Last we left our son, he had already spent 15 minutes in the bathroom. And we needed to be out the door 5 minutes ago. As I spoke about in a previous post, such stressful situations can easily lead to a cortisol-induced blood sugar rise. For someone, like my wife Nicole, with type-1 diabetes, this is a one-way ride to a blood sugar of 10mmol/L (180mg/dL).
According to my research, if you avoid the wrong breathing pattern, you may be able to avoid a cortisol dump. Just look at common ways of responding to stressful situations. See if you can spot the breathing characteristic they all have in common:
- taking a deep breath
All of these typical responses involve forced exhalation. Just try and talk normally without forcing the air out of you lungs. It’s not possible. Therefore, talking loudly requires even more air to be forced out of the lungs even faster. Same goes for sighing — forced exhalation in disguise. Taking a deep breath is even more covert. While grumbling and grunting may fly right under the radar.
What happens when we forcefully exhale air from the lungs? We lower our CO2 (carbon dioxide) levels. As I’ve spoken about in previous posts, low CO2 levels (a condition known as hypocapnia) triggers an array of “fight-flight” responses in the body. Blood sugar rises. Circulation is redirected from the organs and brain to the arms and legs. Blood pressure rises. Less oxygen is released from hemogloblin, so our body switches over to fermenting sugar to move muscles.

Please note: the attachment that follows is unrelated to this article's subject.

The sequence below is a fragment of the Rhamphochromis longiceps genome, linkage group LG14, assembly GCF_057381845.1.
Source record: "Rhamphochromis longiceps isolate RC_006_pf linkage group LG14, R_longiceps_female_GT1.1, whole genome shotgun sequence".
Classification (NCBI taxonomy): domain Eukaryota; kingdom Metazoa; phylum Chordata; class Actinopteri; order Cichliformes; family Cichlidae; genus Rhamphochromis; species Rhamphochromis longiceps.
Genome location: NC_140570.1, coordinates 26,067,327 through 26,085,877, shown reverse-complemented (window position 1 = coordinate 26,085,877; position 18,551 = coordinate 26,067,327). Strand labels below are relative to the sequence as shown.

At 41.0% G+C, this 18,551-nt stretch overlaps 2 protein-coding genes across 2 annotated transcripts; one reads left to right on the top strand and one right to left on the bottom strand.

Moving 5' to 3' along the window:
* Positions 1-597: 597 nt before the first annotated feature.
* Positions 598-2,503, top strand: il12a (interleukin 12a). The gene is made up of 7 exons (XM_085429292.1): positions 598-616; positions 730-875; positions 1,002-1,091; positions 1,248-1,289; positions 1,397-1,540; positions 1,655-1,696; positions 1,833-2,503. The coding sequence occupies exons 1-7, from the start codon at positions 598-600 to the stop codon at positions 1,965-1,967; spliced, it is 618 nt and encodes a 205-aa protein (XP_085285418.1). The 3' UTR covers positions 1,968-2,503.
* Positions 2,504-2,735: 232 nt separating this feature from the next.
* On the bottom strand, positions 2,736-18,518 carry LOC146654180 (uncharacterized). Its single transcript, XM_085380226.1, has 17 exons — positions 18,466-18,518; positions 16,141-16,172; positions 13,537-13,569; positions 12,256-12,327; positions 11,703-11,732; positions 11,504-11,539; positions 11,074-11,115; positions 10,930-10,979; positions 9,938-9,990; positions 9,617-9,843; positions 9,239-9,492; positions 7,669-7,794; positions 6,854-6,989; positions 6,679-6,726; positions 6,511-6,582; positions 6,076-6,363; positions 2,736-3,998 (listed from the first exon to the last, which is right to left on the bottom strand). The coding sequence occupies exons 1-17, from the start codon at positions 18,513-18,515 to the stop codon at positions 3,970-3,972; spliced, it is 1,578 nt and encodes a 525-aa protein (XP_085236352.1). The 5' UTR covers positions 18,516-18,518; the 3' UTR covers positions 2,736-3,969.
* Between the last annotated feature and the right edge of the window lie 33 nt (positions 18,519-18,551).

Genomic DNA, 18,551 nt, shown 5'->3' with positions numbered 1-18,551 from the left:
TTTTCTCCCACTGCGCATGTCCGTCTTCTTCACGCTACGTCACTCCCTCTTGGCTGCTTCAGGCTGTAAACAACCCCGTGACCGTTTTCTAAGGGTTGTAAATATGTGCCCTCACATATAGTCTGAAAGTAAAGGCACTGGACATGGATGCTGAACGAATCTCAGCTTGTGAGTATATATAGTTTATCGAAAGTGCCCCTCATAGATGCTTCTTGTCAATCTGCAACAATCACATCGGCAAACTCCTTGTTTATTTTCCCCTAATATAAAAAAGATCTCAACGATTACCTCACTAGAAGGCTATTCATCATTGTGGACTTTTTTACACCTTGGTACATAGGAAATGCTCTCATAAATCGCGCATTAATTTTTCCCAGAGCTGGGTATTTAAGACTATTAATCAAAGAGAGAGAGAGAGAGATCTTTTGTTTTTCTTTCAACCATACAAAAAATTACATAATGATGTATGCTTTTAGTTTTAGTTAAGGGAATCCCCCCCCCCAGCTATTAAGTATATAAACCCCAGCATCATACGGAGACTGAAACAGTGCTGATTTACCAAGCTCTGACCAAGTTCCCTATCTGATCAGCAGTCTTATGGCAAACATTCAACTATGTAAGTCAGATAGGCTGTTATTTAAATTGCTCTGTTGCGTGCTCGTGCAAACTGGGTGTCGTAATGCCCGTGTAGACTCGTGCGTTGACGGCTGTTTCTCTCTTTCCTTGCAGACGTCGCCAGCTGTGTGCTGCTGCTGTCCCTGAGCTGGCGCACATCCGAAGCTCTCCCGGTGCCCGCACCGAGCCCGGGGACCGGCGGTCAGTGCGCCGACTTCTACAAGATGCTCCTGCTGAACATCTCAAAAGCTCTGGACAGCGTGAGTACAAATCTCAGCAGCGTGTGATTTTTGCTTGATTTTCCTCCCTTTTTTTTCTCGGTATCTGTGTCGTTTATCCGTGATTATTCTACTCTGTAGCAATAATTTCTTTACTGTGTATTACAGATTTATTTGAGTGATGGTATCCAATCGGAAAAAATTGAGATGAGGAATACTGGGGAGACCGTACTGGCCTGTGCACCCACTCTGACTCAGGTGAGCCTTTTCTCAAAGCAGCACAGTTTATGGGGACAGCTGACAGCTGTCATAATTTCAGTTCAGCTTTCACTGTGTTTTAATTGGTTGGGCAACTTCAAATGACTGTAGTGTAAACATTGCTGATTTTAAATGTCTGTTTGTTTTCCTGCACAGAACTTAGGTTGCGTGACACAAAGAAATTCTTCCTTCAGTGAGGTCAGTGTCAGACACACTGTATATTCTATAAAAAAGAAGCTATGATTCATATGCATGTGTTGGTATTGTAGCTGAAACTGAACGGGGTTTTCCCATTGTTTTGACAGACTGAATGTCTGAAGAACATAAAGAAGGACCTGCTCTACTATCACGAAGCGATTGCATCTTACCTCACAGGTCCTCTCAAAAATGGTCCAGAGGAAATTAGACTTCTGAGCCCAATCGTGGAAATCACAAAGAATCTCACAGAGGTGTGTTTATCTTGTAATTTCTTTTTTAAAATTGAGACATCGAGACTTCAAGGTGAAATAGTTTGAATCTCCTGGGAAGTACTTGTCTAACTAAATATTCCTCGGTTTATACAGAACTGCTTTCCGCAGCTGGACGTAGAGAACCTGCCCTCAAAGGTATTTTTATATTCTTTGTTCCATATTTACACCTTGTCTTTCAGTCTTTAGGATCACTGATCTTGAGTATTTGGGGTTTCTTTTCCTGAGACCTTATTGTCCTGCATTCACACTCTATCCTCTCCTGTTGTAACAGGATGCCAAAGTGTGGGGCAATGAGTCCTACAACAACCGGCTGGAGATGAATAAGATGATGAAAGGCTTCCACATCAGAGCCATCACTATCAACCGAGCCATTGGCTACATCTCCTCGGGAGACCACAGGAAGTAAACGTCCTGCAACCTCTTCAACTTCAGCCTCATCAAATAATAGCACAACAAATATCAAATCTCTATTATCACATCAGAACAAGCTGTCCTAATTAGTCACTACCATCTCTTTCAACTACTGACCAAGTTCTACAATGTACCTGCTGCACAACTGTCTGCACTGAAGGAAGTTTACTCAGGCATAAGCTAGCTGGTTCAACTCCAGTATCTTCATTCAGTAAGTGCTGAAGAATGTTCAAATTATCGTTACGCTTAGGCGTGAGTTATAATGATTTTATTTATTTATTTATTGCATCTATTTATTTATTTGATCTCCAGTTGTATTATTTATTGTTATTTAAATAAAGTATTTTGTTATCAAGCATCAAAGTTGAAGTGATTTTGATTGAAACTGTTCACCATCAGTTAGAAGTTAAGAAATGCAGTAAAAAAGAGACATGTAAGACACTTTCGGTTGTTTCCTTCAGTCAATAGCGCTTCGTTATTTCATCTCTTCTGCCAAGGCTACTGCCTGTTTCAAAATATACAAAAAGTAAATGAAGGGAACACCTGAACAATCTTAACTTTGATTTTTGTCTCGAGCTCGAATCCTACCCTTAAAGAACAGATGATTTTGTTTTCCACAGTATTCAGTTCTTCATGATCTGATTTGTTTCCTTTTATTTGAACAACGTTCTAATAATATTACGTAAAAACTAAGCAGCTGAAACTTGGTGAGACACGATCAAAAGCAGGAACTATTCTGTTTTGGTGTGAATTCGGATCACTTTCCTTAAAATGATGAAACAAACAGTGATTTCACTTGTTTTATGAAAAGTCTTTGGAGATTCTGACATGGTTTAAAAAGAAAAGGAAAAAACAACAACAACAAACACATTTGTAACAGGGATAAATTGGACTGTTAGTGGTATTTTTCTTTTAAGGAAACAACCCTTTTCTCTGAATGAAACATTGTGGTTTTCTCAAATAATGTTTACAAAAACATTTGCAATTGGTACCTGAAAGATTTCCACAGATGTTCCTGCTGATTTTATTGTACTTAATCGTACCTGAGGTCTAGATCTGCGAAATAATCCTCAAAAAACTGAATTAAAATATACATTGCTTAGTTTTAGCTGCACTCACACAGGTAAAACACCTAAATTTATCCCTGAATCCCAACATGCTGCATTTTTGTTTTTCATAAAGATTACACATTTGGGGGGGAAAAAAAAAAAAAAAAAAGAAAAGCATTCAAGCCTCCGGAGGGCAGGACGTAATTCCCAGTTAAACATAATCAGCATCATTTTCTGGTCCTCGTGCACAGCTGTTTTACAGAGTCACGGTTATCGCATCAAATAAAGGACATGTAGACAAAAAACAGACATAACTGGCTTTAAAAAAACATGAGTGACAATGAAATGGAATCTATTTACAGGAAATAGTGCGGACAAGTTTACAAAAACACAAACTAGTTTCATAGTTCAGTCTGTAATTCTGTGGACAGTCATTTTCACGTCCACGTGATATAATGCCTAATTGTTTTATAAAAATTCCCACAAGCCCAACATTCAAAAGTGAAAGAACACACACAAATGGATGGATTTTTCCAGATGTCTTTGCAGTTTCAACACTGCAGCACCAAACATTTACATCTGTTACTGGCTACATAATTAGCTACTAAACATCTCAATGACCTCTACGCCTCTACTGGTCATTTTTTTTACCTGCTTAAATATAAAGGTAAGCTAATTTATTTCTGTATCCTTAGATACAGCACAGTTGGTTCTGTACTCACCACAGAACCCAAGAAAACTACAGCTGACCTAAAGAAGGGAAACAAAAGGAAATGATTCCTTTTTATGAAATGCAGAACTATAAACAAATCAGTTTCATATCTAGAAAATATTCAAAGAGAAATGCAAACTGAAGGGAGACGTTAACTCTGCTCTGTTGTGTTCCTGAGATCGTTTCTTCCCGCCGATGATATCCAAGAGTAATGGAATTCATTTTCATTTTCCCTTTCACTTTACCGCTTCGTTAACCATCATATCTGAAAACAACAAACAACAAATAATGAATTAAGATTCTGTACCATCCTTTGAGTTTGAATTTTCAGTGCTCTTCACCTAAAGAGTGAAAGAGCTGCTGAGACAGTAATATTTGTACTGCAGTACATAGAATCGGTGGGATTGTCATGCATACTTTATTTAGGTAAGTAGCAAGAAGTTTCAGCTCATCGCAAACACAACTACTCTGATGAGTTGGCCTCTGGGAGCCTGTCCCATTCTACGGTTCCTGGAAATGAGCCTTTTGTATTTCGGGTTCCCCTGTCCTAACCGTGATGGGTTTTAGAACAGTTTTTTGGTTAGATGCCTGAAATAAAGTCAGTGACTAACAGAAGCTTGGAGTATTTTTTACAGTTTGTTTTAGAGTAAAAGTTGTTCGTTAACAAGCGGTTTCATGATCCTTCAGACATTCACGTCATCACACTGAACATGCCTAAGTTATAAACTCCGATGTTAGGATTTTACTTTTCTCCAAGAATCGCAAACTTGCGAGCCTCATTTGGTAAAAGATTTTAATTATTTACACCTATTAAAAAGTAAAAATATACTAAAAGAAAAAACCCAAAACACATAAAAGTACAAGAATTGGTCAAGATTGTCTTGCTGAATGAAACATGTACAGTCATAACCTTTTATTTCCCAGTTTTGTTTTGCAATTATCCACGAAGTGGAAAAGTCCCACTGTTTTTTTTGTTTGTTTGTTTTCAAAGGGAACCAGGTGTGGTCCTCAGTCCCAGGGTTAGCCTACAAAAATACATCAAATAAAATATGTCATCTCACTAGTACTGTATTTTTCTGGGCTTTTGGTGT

A Swiss study from the Universty of Bern found that over-breathing caused a 360% increase in the release of adrenaline and noradrenaline. These two stress hormones are the precursors to cortisol. Interestingly, when the test subjects were given air enriched with 5% CO2 their stress hormone levels remained unchanged. This explains why heavy breathing and forced exhalation is not harmful if you are exerting your muscles. Running from tigers produces CO2 in the blood. Fuming over a nine-year old’s tardiness, does not.
So next time your son, boss, spouse, neighbor, car, computer or elected official causes your stress… watch for forced exhalations. That’s a sign that your glucometer may end up displaying a rather high blood sugar in an hour or so.
Thinking outside the type-1 matrix,
–John C. A. Manley
P.S. For more information on how breath control equals blood sugar control please read this previous post: Buteyko Method Brings “Insulin Consumption to Its Minimum”
P.P.S. For specific techniques for mastering stress via the breath check out Patrick McKeown’s book with the very long title. It’s called Anxiety Free: Stop Worrying and Quieten Your Mind – The Only Way to Oxygenate Your Brain and Stop Excessive and Useless Thoughts Featuring the Buteyko Breathing Method and Mindfulness. You can purchase it from amazon.com, amazon.ca, amazon.co.uk or your local bookshop.